Course 505: Great Investors: Philip Fisher
Important Don'ts for Investors
In this course
1 Introduction
2 Fisher's Investment Philosophy
3 Fisher's 15 Points
4 Important Don'ts for Investors
5 The Bottom Line

In investing, the actions you don't take are as important as the actions you do take. Here is some of Fisher's advice on what you should not do.

1. Don't overstress diversification.
Investment advisors and the financial media constantly expound the virtues of diversification with the help of a catchy cliche: "Don't put all your eggs in one basket." However, as Fisher noted, once you start putting your eggs in a multitude of baskets, not all of them end up in attractive places, and it becomes difficult to keep track of all your eggs.

Fisher, who owned at most only 30 stocks at any point in his career, had a better solution. Spend time thoroughly researching and understanding a company, and if it clearly meets the 15 points he set forth, you should make a meaningful investment. Fisher would agree with Mark Twain when he said, "Put all your eggs in one basket, and watch that basket!"

2. Don't follow the crowd.
Following the crowds into investment fads, such as the "Nifty Fifty" in the early 1970s or tech stocks in the late 1990s, can be dangerous to your financial health. On the flip side, searching in areas the crowd has left behind can be extremely profitable. Sir Isaac Newton once lamented that he could calculate the motion of heavenly bodies, but not the madness of crowds. Fisher would heartily agree.

3. Don't quibble over eighths and quarters.
After extensive research, you've found a company that you think will prosper in the decades ahead, and the stock is currently selling at a reasonable price. Should you delay or forgo your investment to wait for a price a few pennies below the current price?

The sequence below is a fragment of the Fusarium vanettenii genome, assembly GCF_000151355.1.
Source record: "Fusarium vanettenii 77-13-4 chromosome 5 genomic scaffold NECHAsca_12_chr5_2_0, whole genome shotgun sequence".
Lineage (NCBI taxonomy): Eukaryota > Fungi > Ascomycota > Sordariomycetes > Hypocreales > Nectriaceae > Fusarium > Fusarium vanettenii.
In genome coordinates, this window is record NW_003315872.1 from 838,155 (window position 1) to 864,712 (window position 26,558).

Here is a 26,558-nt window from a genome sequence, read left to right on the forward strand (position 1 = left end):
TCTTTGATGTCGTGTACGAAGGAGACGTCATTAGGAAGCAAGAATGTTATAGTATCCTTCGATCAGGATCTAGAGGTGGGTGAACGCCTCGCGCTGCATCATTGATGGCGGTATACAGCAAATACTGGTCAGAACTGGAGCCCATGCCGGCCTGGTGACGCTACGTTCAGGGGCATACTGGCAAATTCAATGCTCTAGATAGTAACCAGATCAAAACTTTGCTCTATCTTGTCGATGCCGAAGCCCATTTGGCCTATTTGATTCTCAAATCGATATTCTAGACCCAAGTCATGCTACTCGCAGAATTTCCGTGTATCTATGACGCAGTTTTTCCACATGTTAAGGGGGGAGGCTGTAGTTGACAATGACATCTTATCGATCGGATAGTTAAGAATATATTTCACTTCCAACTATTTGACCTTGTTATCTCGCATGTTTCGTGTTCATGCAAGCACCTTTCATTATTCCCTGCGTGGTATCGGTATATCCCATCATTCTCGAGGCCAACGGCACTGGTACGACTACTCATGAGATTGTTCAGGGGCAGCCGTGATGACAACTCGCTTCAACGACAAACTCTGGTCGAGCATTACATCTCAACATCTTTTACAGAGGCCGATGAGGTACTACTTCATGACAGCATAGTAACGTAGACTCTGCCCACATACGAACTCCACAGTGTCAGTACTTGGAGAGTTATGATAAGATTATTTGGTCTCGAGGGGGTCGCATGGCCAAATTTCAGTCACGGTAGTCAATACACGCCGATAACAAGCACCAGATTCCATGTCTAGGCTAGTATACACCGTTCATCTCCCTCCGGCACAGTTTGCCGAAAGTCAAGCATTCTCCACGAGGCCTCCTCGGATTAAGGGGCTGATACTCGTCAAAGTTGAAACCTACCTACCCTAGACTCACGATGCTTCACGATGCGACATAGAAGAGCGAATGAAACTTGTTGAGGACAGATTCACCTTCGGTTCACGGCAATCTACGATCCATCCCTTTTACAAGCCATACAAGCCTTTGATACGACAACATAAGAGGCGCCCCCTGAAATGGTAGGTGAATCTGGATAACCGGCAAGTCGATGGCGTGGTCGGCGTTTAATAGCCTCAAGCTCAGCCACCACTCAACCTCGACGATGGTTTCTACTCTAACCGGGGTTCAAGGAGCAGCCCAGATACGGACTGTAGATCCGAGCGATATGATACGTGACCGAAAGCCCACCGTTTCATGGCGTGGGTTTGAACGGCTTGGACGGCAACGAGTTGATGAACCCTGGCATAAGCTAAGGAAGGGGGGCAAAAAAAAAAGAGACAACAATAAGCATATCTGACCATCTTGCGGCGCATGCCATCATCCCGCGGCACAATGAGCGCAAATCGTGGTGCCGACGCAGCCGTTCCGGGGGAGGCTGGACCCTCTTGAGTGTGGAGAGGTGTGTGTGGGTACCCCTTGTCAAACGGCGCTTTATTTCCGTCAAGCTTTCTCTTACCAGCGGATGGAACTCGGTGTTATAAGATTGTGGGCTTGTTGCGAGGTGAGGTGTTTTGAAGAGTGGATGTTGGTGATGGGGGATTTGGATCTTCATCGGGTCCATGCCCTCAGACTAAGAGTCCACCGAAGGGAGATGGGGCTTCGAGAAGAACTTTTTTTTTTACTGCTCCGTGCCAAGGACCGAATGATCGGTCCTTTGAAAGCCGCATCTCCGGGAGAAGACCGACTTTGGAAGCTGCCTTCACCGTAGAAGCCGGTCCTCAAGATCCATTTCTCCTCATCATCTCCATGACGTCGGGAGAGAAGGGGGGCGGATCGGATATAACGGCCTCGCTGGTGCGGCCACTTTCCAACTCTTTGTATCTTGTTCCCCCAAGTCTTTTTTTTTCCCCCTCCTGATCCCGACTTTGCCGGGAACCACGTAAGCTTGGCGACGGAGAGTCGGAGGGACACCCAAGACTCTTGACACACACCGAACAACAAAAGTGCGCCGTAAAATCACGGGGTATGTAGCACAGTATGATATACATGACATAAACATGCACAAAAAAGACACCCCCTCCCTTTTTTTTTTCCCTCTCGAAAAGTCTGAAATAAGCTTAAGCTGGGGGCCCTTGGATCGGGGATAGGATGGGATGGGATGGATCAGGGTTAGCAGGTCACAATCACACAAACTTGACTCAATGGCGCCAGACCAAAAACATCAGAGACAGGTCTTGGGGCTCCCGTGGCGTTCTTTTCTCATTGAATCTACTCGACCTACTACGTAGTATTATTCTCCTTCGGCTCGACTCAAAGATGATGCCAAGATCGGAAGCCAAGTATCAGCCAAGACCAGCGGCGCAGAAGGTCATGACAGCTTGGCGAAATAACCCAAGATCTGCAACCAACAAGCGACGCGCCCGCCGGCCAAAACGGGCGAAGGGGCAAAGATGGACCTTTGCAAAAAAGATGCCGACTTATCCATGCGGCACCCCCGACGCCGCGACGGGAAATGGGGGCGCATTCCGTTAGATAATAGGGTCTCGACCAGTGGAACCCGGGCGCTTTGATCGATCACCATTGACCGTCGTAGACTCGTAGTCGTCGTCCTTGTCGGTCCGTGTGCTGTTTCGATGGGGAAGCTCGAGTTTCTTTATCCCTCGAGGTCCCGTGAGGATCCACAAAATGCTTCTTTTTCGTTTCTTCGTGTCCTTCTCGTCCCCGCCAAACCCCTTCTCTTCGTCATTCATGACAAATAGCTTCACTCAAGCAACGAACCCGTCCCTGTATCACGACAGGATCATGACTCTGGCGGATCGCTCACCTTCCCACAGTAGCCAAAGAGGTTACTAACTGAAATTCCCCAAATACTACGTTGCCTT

Fisher told the story of a skilled investor who wanted to purchase shares in a particular company whose stock closed that day at $35.50 per share. However, the investor refused to pay more than $35. The stock never again sold at $35 and over the next 25 years, increased in value to more than $500 per share. The investor missed out on a tremendous gain in a vain attempt to save 50 cents per share.

Even Warren Buffett is prone to this type of mental error. Buffett began purchasing Wal-Mart many years ago, but stopped buying when the price moved up a little. Buffett admits that this mistake cost Berkshire Hathaway shareholders about $10 billion. Even the Oracle of Omaha could have benefited from Fisher's advice not to quibble over eighths and quarters.

Next: The Bottom Line >>

Print Lesson |Feedback | Digg! digg it
Learn how to invest like a pro with Morningstar’s Investment Workbooks (John Wiley & Sons, 2004, 2005), available at online bookstores.
Copyright 2015 Morningstar, Inc. All rights reserved. Please read our Privacy Policy.
If you have questions or comments please contact Morningstar.